Marsbound, Joe Haldeman’s latest novel, starts slowly and intimately: the first quarter of the novel is spent following his young protagonist, Carmen Dula, and her family on a weeks-long trip up a space elevator and thence on their journey to Mars. The second quarter unfolds like a Heinlein juvenile (except for the sex), with Carmen’s struggle to survive on Mars personified by a stern and bureaucratic authority figure with whom she comes into conflict. Once Carmen runs away and stumbles upon a colony of Martians, however, the similarities to, say, Red Planet end. The novel pivots, draws back in scope and dramatically accelerates its pace; years fly by in the same number of pages that described hours, as Carmen returns to Earth orbit with a posse of Martians — who turn out not to be indigenous to Mars and unsure of their own origins — as they try to figure out where they come from. Marsbound finishes as another iteration on a common Haldeman theme: human beings facing the judgment of overwhelmingly powerful aliens. The Martians and other aliens are wonderfully imagined in this otherwise spare novel, whose two halves never quite fuse into a satisfactory whole.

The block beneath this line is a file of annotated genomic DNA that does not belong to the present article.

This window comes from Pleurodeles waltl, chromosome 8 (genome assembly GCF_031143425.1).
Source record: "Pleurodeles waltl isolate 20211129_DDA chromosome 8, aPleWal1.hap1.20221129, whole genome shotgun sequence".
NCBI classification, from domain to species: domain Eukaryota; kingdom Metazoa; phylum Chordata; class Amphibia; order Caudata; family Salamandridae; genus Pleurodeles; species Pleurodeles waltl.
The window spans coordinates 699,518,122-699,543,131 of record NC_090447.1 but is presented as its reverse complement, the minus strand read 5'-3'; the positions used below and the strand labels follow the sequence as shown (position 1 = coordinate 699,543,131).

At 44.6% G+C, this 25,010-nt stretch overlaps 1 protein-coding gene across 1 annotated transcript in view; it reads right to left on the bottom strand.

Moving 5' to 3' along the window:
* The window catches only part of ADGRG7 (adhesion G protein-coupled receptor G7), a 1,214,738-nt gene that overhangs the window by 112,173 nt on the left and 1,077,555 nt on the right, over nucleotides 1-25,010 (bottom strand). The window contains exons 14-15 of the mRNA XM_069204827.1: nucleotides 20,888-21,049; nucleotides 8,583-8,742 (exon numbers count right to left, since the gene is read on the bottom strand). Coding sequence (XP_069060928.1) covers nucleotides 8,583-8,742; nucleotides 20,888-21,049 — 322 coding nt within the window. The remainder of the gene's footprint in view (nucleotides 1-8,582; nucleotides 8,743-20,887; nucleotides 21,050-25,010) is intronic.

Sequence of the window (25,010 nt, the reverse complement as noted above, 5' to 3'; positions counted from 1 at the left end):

Marsbound by Joe Haldeman